That final sentence is great advice to family historians seeking to create more interesting books.

    Click here to read Richard Gilbert's post on Narrative.

    

    Monday
    Jan172011

    A Great New Site For History Fans

    The History Department at the University of Texas at Austin has just launched a website “For history buffs who want reading recommendations and short, interesting, digestible stories every day, the website offers a meaningful, dynamic, and ongoing conversation about history in the form of text, audio, and video histories on subjects that span the globe. The site is designed for anyone who is interested in history, from an avid reader of history to a history film aficionado.”

    The site offers six sections. Here’s a preview of the initial offering in each section

    • Main Feature – This section will focus on a recent book by a member of the University’s History Faculty. This month’s book is Saving Savannah: The City and the Civil War by MacArthur Fellowship and Bancroft Prize winning Professor Jacqueline Jones. The site offers a summary of the book, a video interview of the author and a video of the author reading from her book.

    • Read - This section presents brief reviews of books: in the initial post Edmund S. Morgan’s American Slavery, American Freedom: The Ordeal of Colonial Virginia (1975); Joanne Pope Melish, Disowning Slavery: Gradual Emancipation and Race in New England 1780-1860 (1998) and Frederick Douglass, Narrative of his experience as a slave on Maryland’s Eastern Shore.  It also includes a book talk by Professor George Forgie (from whom I took a seminar during my summer as a William Robertson Coe Fellow in American history at Stanford many years ago)  on seven Civil War related titles.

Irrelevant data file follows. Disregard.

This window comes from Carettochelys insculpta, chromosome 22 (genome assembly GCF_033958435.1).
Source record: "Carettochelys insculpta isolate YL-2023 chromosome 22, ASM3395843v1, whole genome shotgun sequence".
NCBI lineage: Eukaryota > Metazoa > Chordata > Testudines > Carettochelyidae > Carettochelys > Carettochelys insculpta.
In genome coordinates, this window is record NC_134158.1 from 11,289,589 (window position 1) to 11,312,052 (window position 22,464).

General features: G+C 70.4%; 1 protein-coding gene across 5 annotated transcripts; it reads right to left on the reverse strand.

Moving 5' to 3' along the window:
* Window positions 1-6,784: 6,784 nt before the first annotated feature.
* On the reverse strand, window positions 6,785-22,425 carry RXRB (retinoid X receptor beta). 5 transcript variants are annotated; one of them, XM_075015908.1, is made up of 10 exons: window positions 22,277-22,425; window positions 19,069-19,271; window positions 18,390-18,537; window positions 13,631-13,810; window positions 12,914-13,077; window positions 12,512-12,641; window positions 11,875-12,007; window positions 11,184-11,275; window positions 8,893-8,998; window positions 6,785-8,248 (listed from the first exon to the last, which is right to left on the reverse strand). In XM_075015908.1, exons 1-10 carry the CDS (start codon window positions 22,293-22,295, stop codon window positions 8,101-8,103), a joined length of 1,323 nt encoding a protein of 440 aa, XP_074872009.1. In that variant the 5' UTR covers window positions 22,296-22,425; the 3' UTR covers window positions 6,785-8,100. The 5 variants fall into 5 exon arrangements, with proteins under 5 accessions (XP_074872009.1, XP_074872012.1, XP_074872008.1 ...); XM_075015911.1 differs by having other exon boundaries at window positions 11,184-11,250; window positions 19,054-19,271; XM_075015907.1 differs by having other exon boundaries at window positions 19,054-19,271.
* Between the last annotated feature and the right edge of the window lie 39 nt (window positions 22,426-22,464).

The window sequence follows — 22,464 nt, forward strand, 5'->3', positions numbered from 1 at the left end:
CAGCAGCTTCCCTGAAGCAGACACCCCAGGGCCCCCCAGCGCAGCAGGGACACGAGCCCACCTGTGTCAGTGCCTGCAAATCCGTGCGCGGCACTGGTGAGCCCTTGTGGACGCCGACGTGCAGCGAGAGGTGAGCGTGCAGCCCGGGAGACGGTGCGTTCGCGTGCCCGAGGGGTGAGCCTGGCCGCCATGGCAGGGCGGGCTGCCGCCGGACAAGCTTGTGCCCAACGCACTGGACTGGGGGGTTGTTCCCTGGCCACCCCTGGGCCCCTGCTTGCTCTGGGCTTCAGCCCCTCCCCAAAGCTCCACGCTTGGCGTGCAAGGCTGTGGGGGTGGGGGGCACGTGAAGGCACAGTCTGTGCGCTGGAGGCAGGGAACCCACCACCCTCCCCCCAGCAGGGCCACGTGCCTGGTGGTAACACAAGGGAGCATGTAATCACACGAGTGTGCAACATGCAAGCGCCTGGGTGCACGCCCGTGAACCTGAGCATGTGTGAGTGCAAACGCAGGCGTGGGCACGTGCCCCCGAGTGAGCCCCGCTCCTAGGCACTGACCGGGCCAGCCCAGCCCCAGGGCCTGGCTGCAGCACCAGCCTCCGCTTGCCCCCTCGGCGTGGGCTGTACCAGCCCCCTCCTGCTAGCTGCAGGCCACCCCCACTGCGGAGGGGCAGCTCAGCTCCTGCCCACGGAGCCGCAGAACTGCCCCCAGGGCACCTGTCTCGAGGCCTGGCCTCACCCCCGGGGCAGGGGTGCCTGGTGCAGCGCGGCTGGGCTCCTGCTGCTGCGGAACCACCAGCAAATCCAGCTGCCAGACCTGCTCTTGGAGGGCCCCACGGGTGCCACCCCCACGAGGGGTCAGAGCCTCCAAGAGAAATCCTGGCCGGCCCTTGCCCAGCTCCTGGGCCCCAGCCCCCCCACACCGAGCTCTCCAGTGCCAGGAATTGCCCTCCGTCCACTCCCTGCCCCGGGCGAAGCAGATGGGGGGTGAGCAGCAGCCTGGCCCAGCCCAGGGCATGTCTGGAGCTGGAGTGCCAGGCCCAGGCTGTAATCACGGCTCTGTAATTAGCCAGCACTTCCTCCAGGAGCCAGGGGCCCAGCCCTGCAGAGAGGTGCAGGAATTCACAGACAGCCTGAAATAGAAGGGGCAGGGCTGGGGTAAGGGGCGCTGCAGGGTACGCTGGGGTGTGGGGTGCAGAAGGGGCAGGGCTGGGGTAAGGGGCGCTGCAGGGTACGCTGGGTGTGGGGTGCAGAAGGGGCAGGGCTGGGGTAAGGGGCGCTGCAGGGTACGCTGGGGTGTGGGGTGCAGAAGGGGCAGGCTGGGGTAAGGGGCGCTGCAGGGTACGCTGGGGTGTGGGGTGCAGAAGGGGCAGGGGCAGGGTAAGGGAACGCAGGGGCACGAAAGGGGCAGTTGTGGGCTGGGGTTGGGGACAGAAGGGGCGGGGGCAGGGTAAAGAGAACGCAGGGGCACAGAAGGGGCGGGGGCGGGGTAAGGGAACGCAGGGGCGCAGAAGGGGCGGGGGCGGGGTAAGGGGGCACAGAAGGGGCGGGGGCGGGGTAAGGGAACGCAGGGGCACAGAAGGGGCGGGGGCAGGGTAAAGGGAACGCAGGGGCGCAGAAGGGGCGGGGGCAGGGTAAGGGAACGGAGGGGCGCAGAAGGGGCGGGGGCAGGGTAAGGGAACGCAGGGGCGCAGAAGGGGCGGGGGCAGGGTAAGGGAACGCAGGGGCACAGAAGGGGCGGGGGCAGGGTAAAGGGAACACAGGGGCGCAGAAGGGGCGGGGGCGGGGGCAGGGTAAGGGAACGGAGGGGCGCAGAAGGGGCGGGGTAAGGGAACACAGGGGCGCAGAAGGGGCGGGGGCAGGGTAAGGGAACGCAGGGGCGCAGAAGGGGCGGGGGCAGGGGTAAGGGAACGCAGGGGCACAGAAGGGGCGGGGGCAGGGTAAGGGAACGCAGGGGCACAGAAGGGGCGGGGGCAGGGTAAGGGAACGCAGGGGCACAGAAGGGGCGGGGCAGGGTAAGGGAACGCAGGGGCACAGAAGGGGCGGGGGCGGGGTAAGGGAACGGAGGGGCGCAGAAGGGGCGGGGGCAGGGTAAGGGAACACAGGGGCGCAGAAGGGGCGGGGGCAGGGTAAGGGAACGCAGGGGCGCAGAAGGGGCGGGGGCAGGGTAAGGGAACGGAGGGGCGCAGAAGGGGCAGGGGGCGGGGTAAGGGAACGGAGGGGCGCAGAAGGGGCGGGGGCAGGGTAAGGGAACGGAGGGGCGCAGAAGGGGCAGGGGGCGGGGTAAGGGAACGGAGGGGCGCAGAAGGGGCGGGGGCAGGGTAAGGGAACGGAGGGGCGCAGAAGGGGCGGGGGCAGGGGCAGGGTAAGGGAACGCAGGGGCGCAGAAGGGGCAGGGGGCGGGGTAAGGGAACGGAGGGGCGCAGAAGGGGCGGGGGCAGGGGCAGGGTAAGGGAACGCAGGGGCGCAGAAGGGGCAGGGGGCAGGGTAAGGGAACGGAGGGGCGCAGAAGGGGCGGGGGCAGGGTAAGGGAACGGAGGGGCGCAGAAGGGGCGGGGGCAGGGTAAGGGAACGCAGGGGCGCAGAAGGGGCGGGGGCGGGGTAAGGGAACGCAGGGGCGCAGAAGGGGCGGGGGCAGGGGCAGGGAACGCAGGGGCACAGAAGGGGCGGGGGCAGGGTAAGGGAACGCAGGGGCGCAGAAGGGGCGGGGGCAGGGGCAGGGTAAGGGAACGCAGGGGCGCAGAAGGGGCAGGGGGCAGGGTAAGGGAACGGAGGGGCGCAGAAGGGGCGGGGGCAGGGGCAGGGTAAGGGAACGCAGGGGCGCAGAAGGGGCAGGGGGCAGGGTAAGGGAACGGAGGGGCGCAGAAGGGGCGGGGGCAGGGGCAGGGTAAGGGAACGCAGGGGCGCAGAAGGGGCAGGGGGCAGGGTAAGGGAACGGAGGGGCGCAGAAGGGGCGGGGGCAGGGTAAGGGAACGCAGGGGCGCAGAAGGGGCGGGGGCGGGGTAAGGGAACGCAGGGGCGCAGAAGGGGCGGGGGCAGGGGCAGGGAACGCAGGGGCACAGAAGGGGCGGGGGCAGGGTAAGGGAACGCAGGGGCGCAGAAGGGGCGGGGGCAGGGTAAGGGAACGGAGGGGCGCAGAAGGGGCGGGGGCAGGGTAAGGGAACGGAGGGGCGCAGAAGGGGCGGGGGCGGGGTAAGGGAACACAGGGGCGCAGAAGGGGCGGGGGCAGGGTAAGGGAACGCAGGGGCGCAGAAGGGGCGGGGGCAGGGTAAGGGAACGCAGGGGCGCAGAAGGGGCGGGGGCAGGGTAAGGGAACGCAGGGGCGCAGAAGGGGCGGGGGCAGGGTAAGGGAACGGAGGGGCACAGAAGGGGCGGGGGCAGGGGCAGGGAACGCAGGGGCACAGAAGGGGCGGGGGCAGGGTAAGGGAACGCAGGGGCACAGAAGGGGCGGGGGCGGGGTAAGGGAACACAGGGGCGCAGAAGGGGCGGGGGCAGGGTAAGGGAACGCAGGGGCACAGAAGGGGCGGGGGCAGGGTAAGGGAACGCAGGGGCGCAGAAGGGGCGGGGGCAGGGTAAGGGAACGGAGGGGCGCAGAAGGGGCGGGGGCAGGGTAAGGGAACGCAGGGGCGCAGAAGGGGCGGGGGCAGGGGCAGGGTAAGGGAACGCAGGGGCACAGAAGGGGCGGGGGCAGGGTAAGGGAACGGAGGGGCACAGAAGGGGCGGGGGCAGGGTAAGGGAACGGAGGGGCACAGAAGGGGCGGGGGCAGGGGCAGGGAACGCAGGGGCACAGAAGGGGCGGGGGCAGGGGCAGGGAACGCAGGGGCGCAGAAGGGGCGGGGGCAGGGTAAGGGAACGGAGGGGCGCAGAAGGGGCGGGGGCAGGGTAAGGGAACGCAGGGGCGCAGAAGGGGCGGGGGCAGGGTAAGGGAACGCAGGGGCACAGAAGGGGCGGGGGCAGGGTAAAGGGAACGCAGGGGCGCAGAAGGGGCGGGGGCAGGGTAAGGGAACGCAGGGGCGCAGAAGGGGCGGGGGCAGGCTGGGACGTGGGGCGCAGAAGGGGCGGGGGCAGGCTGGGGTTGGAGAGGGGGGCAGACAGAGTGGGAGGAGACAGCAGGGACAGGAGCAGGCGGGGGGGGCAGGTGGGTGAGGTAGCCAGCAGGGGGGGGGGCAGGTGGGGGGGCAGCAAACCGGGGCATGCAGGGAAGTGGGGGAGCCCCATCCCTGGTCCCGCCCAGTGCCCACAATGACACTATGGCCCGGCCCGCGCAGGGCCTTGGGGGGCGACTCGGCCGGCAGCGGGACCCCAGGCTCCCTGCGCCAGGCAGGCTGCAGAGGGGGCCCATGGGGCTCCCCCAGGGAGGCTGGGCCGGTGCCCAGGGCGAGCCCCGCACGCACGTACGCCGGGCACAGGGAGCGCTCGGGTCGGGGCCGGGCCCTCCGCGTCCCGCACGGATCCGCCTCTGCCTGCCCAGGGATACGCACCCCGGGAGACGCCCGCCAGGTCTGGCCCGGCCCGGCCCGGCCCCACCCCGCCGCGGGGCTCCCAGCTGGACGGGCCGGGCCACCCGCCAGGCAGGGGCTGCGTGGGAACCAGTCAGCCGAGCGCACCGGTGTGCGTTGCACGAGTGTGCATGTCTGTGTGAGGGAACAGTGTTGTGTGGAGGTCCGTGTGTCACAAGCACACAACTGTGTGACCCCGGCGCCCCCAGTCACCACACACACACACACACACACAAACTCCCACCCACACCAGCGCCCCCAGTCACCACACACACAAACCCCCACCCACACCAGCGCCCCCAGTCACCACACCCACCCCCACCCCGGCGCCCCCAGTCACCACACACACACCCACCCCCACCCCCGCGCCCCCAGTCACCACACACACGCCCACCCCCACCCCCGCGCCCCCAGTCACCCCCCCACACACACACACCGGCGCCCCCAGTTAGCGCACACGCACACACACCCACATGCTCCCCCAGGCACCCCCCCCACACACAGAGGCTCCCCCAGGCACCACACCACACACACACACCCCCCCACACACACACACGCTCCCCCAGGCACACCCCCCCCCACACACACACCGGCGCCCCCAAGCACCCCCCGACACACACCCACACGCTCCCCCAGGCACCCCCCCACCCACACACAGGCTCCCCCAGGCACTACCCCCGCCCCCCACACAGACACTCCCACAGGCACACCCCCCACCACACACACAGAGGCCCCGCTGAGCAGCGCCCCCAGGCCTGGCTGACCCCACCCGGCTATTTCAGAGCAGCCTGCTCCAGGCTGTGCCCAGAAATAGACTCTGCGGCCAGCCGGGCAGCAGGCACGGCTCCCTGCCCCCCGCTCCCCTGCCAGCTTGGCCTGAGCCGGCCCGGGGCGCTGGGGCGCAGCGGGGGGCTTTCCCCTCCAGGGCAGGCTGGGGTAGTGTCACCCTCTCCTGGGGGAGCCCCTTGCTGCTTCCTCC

• Watch – This section features reviews of films dealing with Chinatown, San Francisco in the 1970s and The Old Man and the New Man in Revolutionary Cuba. All films can be purchased and downloaded from the site.
    • Discover – Presents images of Navajo rugs from the University’s Art and Art History Collection and illustrated texts created in a 12th Century German monastery.
    • Listen – Presents an oral history interview “Voices of India’s Partition” with Zehra Haider whose Muslim family left India for Pakistan when the countries were partitioned in 1947. A second audio, “LBJ and Vietnam: A Conversation” between the President and National Security Advisor McGeorge Bundy is also available.
    • Texas – This section includes articles on Texas’ current budget crisis, Texas Jewish cemeteries and “Mexicans in Texas During World War II.”

    It looks like an interesting site doing everything it can to use multimedia tools to bring history to life. Not Even Past will be a welcome companion to the University of Houston’s Digital History site.  

    Click here to visit Not Even History.

    

    Thursday
    Jan132011

    Lessons for Family Historians from Paul Theroux’s "The Trouble With Autobiography"

    In 2500 rather turgid words on Smithsonian.com, American travel writer (The Great Railway Bazaar) and novelist (Mosquito Coast) Paul Theroux tells us The Trouble With Autobiography.


    He begins with a short account of his own family history, a terse, factual summary of several generations. He then states, “And these 500-odd words are all I will ever write of my autobiography.”

    I am sure Theroux didn’t mean for his brief sketch of his family history to be interesting. He was making a point about why he wouldn’t write one of any greater length.

    Theroux’s foray through the genre isn’t all that interesting on its own terms, but it does offer a couple of unintended lessons for family historians. Unfortunately, many drafts produced by novice family history writers resemble Theroux’s abbreviated account. They reduce people’s lives to lists of facts, rather than capturing the stories behind the facts.

    Let’s examine a paragraph from Theroux’s summary:

    My maternal grandparents, Alessandro and Angelina Dittami, were relative newcomers to America, having emigrated separately from Italy around 1900. An Italian might recognize Dittami (“Tell me”) as an orphan’s name. Though he abominated any mention of it, my grandfather was a foundling in Ferrara. As a young man, he got to know who his parents were—a well-known senator and his housemaid. After a turbulent upbringing in foster homes, and an operatic incident (he threatened to kill the senator), Alessandro fled to America and met and married my grandmother in New York City. They moved to Medford with the immigrant urgency and competitiveness to make a life at any cost. They succeeded, becoming prosperous, and piety mingled with smugness made the whole family insufferably sententious.